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and drastically, maybe not, but we will have a clearer picture in two or three hours. wood thank you coming in istanbul. 68 children are believed to be among those who died in yesterday's suicide bomb attack in syria. a convoy of coaches was carrying evacuees in a pre—arranged exchange between the syrian government and some rebel groups when the car bomb exploded. more than 100 people were killed. —— more than 160 people were killed. the blast, on the outskirts of aleppo, tore through coaches that had left two pro—government towns surrounded by rebels. the bbc‘s lina sinjab is monitoring events from neighbouring lebanon and a little earlier she gave us this update from beirut. the death toll has risen, agencies are quoting around 112 killed in this blast yesterday. however, there were fears of retaliation on some buses waiting to be evacuated from the opposition side, that are besieged by the government, but so far we hear that there were no retaliation attacks, the evacuation went smoothly, and i've spoken to some activists
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who made it to northern syria in the idlib town — this is the province, idlib province, that is held by the rebels. this is where most of the opposition that are evacuated, not only from these two towns yesterday but elsewhere, they are evacuated to. what happened yesterday has brought some solidarity to both sides after this blast where many children and women, mainly civilians were targeted. we have seen evacuation and help happening from opposition activists as well as loyalists, who ran to rescue the children who were targeted. the iraqi military says that in fierce fighting with islamic state militants its forces have pushed deeper into the heart of the city of mosul. after weeks of near stalemate, troops and police launched an attack in the area of the old city,
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which has been an is bastion. the government forces say they managed to advance some 200 metres. the difficulty for government forces has been the area's narrow streets, which often makes it impossible to deploy tanks and armoured vehicles. a 90—year old sailor is missing after his empty dinghy was found adrift off the welsh coast. arthur ray taylor was last seen at 9:30am yesterday morning, when he left his accommodation to take his dinghy out from his boat club, in ceredigion. police have appealed to members of the public who were in the area yesterday to hand over any video or photos taken near the boat club, in case someone unwittingly captured an image of the missing 90—year—old. the headlines on bbc news: north korea has made a failed attempt to launch a missile, as the us vice—president arrives in south korea. polls have closed in turkey, where people have voted on constitutional change that could see sweeping new powers given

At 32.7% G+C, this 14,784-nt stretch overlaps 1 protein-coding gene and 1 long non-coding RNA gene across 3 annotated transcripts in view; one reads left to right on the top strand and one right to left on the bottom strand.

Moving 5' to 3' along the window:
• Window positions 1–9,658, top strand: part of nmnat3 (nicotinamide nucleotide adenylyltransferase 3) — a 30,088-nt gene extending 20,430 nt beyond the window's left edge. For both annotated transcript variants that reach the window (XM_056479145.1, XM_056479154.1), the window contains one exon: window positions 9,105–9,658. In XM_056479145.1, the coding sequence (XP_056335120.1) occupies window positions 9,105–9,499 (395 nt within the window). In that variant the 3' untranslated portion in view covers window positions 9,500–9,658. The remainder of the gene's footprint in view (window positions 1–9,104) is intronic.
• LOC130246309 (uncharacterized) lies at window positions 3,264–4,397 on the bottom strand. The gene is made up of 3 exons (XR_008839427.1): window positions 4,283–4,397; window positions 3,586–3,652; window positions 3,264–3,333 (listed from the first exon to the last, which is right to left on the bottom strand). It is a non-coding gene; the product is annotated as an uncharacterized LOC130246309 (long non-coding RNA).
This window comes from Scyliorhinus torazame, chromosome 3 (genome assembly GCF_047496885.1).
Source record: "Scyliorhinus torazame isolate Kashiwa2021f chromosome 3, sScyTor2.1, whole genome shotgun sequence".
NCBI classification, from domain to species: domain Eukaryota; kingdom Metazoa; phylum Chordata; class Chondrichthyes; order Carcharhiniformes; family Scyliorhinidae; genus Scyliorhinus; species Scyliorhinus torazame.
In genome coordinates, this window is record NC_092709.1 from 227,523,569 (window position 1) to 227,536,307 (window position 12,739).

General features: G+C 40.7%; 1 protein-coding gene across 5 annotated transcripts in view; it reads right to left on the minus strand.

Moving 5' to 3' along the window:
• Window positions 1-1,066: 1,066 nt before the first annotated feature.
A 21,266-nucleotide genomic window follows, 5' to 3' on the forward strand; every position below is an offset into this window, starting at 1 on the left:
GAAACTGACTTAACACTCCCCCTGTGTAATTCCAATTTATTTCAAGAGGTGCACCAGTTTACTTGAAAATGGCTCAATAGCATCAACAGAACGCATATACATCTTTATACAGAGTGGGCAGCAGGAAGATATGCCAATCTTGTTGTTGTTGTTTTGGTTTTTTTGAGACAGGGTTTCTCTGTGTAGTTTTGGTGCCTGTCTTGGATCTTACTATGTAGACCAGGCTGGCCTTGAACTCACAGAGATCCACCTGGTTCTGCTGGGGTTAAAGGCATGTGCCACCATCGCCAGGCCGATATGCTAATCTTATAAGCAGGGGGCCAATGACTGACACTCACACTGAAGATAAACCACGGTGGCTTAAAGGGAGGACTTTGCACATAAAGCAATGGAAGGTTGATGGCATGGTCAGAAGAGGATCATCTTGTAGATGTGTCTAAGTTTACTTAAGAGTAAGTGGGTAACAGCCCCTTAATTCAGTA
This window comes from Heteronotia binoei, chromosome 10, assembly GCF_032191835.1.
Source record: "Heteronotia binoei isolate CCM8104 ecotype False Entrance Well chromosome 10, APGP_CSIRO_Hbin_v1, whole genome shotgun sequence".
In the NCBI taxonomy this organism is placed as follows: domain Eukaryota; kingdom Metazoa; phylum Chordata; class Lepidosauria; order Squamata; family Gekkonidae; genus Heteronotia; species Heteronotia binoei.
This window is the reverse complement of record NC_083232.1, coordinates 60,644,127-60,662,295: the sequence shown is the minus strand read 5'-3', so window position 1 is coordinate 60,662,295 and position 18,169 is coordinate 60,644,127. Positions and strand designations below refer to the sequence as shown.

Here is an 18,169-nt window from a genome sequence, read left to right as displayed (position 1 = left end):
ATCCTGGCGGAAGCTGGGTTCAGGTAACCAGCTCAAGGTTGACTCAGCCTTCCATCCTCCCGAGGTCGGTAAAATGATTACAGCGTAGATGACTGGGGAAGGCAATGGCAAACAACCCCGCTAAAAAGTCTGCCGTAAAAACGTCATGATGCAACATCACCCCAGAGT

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to president erdogan. theresa may urges unity over brexit and speaks out for the role of christianity, as she delivers her first easter message as prime minister. sport now and a full round—up from the bbc sport centre. good afternoon. liverpool have made sure they are continuing to put pressure on the other teams trying to finish in the top four of the premier league, beating west brom 1-0, premier league, beating west brom 1—0, moving them back up to third. jurgen klopp admitted it was a big win for them. reaching the champions league is rarely a stroll, but liverpool have been making light work of it of late. seven unbeaten, but they could have made it easier if roberto firmino's radar was working. wrestling control from west
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brom wasn't too much of an issue, a tea m brom wasn't too much of an issue, a team that haven't scored for a month. kicking the ball helps. 0ne goalfrom lucas, one from fognini' 1-0 to goalfrom lucas, one from fognini' 1—0 to liverpool. a second goal would have calmed any nerves and james milner should have delivered it. what should have been a co mforta ble it. what should have been a comfortable win turned tense, not calmed when matt phillips burst forward. simon mignolet blocked his path. west brom's goalkeeper let forward as well, but west brom were not finished. fortunately, it didn't cost liverpool, who now move up to third, even if they made harder work of this than they need to. league leaders chelsea are trying to re—establish their 7—point lead at the top of the table after tottenham moved to within four points of them yesterday. that game kicked off
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around 16 minutes ago, and marcus rashford has given united an early lead with a goal on seven minutes. a late controversial penalty from liam boyce earned ross county a precious point against celtic in the scottish premiership. celtic, who have already secured the title, had scott brown sent off in added time. with the score level at 1—1, patrick roberts put the champions ahead in the 78th minute before a dramatic finale at dingwall. the hosts earned the penalty when alex schalk went down under erik sviatchenko's challenge, but there appeared to be no contact. his manager admitted it shouldn't have been a penalty. county levelled and shortly afterwards celtic captain scott brown was sent off for a lunge on boyce. he's likely to miss next week's scottish cup semifinal against rangers, as the hoops chase a domestic treble. in the rugby union premiership, whatsapp are in action at the moment. they are 26 points — seven